Nothing to declare.
From mouse to humans: discovery of the CACNG2 pain susceptibility gene
Article first published online: 26 JUL 2012
© 2012 John Wiley & Sons A/S
Volume 82, Issue 4, pages 311–320, October 2012
How to Cite
From mouse to humans: discovery of the CACNG2 pain susceptibility gene..
- Issue published online: 11 SEP 2012
- Article first published online: 26 JUL 2012
- Accepted manuscript online: 6 JUL 2012 01:25PM EST
- Manuscript Revised: 29 JUN 2012
- Manuscript Accepted: 29 JUN 2012
- Manuscript Received: 31 MAY 2012
- animal model;
- complex trait;
- integrated approach;
- neuropathic pain;
- pain genes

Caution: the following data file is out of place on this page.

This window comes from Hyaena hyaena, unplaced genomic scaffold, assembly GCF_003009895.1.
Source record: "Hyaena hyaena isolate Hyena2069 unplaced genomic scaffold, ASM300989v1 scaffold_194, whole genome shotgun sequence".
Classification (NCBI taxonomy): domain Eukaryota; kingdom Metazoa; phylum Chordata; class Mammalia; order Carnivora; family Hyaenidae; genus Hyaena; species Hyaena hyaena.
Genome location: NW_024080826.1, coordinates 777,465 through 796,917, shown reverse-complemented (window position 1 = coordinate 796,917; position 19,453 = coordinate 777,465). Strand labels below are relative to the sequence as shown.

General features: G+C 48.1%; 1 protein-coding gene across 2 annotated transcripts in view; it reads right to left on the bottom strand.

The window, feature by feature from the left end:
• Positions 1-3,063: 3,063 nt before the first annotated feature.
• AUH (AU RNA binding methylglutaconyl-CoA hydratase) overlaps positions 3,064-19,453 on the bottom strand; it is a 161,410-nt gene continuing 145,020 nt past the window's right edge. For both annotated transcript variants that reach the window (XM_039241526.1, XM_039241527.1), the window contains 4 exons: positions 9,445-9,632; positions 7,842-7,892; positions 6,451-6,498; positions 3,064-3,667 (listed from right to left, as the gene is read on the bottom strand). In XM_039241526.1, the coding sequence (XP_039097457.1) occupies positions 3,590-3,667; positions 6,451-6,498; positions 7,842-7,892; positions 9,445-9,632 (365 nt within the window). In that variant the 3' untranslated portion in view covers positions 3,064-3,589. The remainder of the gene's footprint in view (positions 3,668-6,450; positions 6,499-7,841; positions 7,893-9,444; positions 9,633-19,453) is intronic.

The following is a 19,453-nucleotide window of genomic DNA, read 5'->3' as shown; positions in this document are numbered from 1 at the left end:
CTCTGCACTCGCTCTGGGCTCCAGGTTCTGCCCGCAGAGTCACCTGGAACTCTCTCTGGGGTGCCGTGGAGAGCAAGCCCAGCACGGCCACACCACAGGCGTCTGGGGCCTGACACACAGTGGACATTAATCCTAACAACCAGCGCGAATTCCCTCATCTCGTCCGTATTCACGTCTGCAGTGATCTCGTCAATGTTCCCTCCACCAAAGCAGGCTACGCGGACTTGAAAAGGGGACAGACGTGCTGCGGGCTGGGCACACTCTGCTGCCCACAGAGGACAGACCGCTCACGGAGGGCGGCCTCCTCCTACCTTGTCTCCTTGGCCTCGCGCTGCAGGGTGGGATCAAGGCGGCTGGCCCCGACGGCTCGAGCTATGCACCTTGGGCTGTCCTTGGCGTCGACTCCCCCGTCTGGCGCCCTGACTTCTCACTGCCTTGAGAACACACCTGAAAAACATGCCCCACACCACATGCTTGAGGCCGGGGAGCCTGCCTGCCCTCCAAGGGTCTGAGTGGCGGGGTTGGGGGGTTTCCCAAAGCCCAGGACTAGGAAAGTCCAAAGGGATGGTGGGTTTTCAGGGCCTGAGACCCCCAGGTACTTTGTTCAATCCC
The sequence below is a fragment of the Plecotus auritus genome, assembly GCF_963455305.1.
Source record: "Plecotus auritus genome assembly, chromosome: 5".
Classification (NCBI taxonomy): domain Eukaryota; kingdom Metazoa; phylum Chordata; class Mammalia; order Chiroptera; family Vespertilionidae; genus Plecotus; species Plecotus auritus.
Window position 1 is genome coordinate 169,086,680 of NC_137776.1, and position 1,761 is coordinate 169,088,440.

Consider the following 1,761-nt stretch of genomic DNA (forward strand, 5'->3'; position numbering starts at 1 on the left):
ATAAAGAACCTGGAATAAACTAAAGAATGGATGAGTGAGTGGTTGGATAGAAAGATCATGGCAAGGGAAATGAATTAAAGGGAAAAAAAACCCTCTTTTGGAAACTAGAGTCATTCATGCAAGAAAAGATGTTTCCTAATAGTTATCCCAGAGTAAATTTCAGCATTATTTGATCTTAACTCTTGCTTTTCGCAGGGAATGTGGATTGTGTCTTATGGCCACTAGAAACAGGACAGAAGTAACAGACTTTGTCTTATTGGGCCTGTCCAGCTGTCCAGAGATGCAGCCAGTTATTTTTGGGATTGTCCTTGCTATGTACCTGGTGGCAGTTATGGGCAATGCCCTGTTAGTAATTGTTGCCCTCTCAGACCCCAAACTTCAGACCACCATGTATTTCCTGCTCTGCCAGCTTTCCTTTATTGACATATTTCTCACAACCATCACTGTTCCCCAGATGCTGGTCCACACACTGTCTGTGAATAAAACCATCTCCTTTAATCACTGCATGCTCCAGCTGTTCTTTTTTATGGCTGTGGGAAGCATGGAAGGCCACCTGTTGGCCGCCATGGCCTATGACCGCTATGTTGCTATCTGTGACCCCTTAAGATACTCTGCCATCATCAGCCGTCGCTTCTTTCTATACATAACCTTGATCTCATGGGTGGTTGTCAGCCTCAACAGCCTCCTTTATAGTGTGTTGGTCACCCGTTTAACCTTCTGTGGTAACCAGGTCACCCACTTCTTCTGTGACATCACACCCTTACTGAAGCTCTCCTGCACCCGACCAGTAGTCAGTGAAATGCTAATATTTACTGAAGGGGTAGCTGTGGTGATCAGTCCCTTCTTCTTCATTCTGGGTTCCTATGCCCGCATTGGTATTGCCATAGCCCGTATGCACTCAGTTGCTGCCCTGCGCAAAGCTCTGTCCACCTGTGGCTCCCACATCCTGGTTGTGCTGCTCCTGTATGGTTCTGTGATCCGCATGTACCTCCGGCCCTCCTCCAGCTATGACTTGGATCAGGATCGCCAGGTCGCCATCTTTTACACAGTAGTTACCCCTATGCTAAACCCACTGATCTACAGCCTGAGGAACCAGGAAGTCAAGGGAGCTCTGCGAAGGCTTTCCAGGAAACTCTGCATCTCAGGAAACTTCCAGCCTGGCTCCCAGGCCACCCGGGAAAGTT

Chronic pain is a major healthcare problem affecting the daily lives of millions with enormous financial costs. The notorious variability and lack of efficient pain relief pharmaceuticals provide both genetic and therapeutic challenge. There are several genetic approaches that aim to uncover the molecular nature of pain phenotypes into their genetic components. Gene mapping using model organisms for various pain phenotypes has led to the identification of novel genes affecting susceptibility and response to pain stimuli. Translational studies have succeeded to tie those genes to human pain syndromes, thus suggesting new targets for drug discovery. In this short review, a perspective on pain genetics and the trajectory from pain phenotype to pain gene involving fine-mapping strategies, bioinformatic analysis and microarray profiling alongside human association analysis will be introduced. This integrated approach has led to identification of CACNG2 as a novel neuropathic pain gene affecting pain susceptibility both in mice and humans. It also serves as a prototype for efficient and economic discovery of pain genes. Comparisons to other methods as well as future directions of pain genetics will be discussed as well.